The section below summarizes the current evidence in telemonitoring for improving adherence to treatment and for predicting and preventing disease progression in heart failure.

Clinical studies for noninvasive use of telemedicine in heart failure

In 2005, the TEN-HMS study (Trans-European Network – Home-Care Management System) was the first larger study that analyzed the role of telemonitoring in selected patients with heart failure.6 TEN-HMS was a 3-arm, prospective randomized study in which patients included had a recent admission for heart failure, a left ventricular ejection fraction (LVEF) under 40%, persisting symptoms of heart failure, the need for diuretic therapy, and at least 1 predefined additional marker of higher risk, such as an LVEF under 25% or treatment with furosemide at a dosageof greater than or equal to100 mg/day. In total, 426 patients were assigned randomly to telemonitoring, nurse telephone support, or usual care in a 2:2:1 ratio.

Telemonitoring enabled data transfer (weight, blood pressure, ECG) via a conventional telephone line to a central Web server and then via secure intranet connections to a workstation based at each investigator site. Patients were asked to transfer data twice daily. Values greater than or less than predefined limits were signaled automatically to study nurses who could provide advice to the patient directly or, in more severe cases, first inform the primary care physician.

In addition to usual care, patients in the group with nurse telephone support were able to contact the heart failure–specialist nurse by telephone at any time during office hours. Additionally, the nurse contacted the patients by telephone each month in order to assess their symptoms and current medication and to provide advice. In comparison with usual care alone, mortality and rehospitalization rates were lower in the groups receiving either telemonitoring or nurse telephone support, with no significant differences between both these intervention groups. Of note, the duration of hospital stay and therefore the time until outpatient care was sufficient was 6 days shorter in the group of patients receiving telemonitoring.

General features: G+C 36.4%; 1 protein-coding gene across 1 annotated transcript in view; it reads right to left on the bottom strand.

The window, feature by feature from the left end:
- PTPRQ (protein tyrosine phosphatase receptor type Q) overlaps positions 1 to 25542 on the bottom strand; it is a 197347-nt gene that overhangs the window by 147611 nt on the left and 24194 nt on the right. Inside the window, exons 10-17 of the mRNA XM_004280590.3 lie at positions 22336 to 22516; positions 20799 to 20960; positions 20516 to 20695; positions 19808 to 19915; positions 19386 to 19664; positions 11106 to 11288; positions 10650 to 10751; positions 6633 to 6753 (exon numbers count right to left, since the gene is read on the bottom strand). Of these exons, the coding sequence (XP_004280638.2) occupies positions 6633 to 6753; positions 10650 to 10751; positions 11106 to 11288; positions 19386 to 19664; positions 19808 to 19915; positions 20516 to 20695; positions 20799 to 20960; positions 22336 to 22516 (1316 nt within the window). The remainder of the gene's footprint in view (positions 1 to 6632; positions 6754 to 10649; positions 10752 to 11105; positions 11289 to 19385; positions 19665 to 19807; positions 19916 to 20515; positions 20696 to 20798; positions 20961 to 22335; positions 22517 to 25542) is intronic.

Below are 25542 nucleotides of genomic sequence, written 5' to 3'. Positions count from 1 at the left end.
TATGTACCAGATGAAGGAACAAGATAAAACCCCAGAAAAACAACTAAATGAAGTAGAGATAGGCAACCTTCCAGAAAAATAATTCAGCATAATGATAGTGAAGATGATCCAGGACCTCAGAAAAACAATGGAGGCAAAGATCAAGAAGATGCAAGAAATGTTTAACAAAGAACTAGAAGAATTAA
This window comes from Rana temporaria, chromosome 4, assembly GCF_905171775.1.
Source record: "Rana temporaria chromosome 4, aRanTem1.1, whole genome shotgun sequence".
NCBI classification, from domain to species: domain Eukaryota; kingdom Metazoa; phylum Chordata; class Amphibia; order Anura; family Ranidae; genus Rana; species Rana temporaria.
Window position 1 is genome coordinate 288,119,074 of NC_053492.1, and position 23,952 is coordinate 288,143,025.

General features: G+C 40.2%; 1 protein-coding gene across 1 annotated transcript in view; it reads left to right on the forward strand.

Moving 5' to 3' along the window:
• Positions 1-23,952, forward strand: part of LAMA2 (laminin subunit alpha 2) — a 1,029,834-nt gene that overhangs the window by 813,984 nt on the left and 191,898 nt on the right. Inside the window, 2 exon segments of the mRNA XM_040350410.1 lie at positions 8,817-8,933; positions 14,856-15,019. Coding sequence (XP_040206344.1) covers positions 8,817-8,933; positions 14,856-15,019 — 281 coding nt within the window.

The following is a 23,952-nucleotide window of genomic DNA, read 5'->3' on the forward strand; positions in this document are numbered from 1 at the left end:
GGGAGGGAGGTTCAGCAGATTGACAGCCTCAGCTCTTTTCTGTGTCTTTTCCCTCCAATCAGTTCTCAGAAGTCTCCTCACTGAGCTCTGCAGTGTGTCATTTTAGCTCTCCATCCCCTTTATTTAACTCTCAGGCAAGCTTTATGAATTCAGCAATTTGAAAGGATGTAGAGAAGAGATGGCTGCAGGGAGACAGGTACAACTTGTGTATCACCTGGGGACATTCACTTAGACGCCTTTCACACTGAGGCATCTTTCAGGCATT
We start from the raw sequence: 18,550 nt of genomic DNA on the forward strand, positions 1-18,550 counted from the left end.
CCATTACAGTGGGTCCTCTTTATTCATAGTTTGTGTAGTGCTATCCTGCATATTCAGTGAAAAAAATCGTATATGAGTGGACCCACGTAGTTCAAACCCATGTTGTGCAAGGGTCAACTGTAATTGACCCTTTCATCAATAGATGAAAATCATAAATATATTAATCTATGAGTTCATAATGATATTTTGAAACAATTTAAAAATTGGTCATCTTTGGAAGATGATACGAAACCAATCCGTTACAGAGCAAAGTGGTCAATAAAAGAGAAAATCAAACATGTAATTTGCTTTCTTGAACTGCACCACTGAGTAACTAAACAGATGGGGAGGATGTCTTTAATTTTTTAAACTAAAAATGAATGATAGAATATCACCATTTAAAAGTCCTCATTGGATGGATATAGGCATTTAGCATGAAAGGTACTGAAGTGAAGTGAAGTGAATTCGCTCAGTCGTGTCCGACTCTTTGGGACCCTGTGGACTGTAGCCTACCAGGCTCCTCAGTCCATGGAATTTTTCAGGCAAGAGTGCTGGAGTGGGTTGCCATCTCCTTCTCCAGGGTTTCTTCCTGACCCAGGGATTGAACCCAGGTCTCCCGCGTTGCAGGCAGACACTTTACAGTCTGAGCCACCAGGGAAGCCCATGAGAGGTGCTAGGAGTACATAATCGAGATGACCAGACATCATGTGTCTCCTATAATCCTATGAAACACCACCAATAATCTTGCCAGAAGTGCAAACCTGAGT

A number of other studies, such as HOME-HF (Evaluation of Patients With Heart Failure Using Home Telemonitoring)7 and HHH (Home or Hospital in Heart failure)8 have described similar benefits of telemonitoring in heart failure in regard to the frequency and duration of hospitalizations and contacts with emergency services due to recurrent decompensation.

Bringing together the available data, 2 meta-analyses demonstrated an overall beneficial effect of telemedical intervention over usual care in patients with chronic heart failure.5,9,10 A Cochrane Collaboration meta-analysis published in 2011 described the advantage of telemonitoring in heart failure in respect to reducing overall mortality by 44% and hospitalizations by 21%.9 However, the variable methodological quality between studies and small study populations limited data interpretation.

In contrast, 2 large, prospective randomized trials: Tele-HF (Telemonitoring to improve Heart Failure outcomes)11 and TIM-HF (Telemedical Interventional Management in Heart Failure)12 did not confirm former positive results.

Tele-HF randomized 1653 patients to either telemonitoring with use of a commercially available system (Tel-Assurance, Pharos Innovations, USA) or usual care. Telemonitoring operated on the basis of toll-free calls to an interactive voice response system that questioned general health, heart failure symptoms, and body weight daily and signs of depression once a month. Clinicians reviewed patients’ answers on business days and patients whose data indicated worsening of heart failure were contacted. Individual contact with nurses or doctors by telephone was not provided. In Tele-HF, telemonitoring with use of the automated Tel-Assurance did not improve outcomes. The primary end point defined as all-cause hospital readmission or death within 180 days was achieved in a comparably high number of patients (52.3% in the telemonitoring group and 51.5% in the group receiving usual care; P=0.75). Furthermore, death rates did not differ between groups.11